A Gluten Free Catholic Holy Communion

My daughters just celebrated their First Holy Communion at our local parish, St. Anthony’s on Sunday, May 16, 2010.  It was a beautiful day and the girls looked adorable!

Kaylee and Kenzie Presenting The Gifts

I’ve heard so much negativity about Catholic Communion and Celiac.  We had a wonderful experience, so I’m wondering if Parish’s are uninformed or if the parishioners are?

The first step I took during our First Communion Prep was to email the church office asking how to handle communion.  Our Parish has a plan in place… they keep Low Gluten Altar Breads on hand (less than .01ppm) and they also have pyx’s (a small metal container).  The breads were provided for us to keep at home in our freezer and I paid $10 for the pyx (I had ordered one online, engraved for $30, only to find out everyone in the parish needs the same pyx so the Priest doesn’t have to figure out which one goes to who.).

Pyx for Celiac Communion

For First Communion (and every Sunday hereafter), we simply bring one of the altar breads from home in the pyx and place it in the bowl at the back of the church.  The pyx goes into the bowl with all the regular altar bread, for contamination concerns on the outside of the pyx, we carry wipes in my bag which can be used to wash immediately after handling the pyx.  We have the choice to consume the wine from our shared Chalice or not… as communion is complete with either the body or blood.  However, with a handful of Celiac’s in our Parish community, no one has experienced a problem with the shared Chalice or low gluten hosts/pyx system.  Our church office explained to me that the piece of altar bread that is broken off and added to the Chalice is only in the one Father drinks out of, so there are no crumbs in the other cups.

Kenzie and Kaylee Looking Beautiful!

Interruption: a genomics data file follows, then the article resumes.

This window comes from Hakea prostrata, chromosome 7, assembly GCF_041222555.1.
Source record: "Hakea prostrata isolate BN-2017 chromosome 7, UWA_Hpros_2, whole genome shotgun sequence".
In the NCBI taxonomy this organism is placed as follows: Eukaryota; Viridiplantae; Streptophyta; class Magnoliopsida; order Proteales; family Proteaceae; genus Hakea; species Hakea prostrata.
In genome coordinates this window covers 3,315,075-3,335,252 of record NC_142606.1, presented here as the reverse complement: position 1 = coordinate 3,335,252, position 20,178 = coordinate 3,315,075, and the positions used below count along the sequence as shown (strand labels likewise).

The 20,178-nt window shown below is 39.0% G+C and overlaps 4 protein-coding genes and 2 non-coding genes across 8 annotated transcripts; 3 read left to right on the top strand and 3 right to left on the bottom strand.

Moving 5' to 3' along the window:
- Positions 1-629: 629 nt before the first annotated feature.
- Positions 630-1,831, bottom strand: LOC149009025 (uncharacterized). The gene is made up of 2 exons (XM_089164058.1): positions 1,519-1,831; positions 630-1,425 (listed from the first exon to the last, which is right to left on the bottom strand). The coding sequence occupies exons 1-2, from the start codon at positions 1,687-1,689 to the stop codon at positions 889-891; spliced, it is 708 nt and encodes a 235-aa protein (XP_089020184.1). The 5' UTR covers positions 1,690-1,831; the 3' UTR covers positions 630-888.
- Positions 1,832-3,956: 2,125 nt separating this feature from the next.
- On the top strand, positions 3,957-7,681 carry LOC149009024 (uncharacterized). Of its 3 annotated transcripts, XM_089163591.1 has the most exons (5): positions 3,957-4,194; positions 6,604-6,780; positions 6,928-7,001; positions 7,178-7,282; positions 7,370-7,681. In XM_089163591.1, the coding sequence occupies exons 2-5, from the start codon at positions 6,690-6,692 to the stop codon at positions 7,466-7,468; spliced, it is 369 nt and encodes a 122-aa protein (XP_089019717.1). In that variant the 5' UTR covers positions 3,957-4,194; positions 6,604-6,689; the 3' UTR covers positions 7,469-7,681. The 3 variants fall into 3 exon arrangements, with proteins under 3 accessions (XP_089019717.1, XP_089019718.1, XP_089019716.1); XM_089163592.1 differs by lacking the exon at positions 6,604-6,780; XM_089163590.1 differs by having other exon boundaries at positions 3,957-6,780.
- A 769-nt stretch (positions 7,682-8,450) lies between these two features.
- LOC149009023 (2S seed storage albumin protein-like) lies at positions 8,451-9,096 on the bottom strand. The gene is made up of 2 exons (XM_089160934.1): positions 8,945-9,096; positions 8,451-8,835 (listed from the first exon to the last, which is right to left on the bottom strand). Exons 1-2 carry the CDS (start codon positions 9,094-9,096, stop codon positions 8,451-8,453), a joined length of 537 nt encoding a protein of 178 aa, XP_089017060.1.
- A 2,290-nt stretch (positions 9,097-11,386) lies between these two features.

For low gluten altar breads, go to Benedictine Sisters website.

For pyx, check out The Catholic Company (make sure your Parish doesn’t have requirements first!).

Even if your Parish doesn’t have a plan in place already, they should be able to implement this system because the Low Gluten Altar Breads made by the Benedictine Sisters are approved by the U.S. Council of Catholic Bishops for use in the Eucharistic Liturgy.

Information from the Benedictine Sisters about the low gluten altar bread-

“The facts… Our low gluten bread is made with wheat starch and water. The gluten content is less than 0.01%. It is made, stored, and shipped in a dedicated gluten-free environment…

(The Church’s Response) Having reviewed the laboratory reports you sent, which set the amount of gluten in these altar breads at less than 0.01%, I am pleased to state that these special hosts are indeed made according to the requirements of both the Code of Canon Law (c.924) and the special considerations set out by Cardinal Joseph Ratzinger, Prefect for the Congregation for the Doctrine of Faith, in his July 24, 2003 letter to the Presidents of Episcopal Conferences (Prot. N. 89/78-17498) and may be validly used at Mass in the diocese of the United States with appropriate permission.” From the Benedictine Sisters website.

About PolkaDotMommy

Wife to a teacher extraordinaire... Mama to Five littles... Conservative Catholic Christian with a Strong Environmentalist Mentality... Respecting Life... Living for our Savior... Learning to trust God in all things.
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